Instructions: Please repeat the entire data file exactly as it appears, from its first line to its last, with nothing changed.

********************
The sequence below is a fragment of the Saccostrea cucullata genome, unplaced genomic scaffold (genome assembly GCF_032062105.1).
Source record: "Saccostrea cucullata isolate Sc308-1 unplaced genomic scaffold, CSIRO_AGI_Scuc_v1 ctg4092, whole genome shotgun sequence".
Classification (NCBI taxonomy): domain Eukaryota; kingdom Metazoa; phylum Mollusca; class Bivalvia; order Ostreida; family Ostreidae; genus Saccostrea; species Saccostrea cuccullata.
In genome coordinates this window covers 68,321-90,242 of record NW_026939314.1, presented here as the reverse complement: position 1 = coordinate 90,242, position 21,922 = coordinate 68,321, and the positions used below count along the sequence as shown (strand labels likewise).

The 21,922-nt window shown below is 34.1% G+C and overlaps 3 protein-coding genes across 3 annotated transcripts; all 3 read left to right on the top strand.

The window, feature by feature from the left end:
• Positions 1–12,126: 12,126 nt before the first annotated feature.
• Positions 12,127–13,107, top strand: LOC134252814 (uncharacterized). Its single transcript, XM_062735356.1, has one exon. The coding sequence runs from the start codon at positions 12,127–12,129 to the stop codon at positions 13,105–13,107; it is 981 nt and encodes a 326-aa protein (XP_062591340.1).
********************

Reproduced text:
The sequence below is a fragment of the Saccostrea cucullata genome, unplaced genomic scaffold (genome assembly GCF_032062105.1).
Source record: "Saccostrea cucullata isolate Sc308-1 unplaced genomic scaffold, CSIRO_AGI_Scuc_v1 ctg4092, whole genome shotgun sequence".
Classification (NCBI taxonomy): domain Eukaryota; kingdom Metazoa; phylum Mollusca; class Bivalvia; order Ostreida; family Ostreidae; genus Saccostrea; species Saccostrea cuccullata.
In genome coordinates this window covers 68,321-90,242 of record NW_026939314.1, presented here as the reverse complement: position 1 = coordinate 90,242, position 21,922 = coordinate 68,321, and the positions used below count along the sequence as shown (strand labels likewise).

The 21,922-nt window shown below is 34.1% G+C and overlaps 3 protein-coding genes across 3 annotated transcripts; all 3 read left to right on the top strand.

The window, feature by feature from the left end:
• Positions 1–12,126: 12,126 nt before the first annotated feature.
• Positions 12,127–13,107, top strand: LOC134252814 (uncharacterized). Its single transcript, XM_062735356.1, has one exon. The coding sequence runs from the start codon at positions 12,127–12,129 to the stop codon at positions 13,105–13,107; it is 981 nt and encodes a 326-aa protein (XP_062591340.1).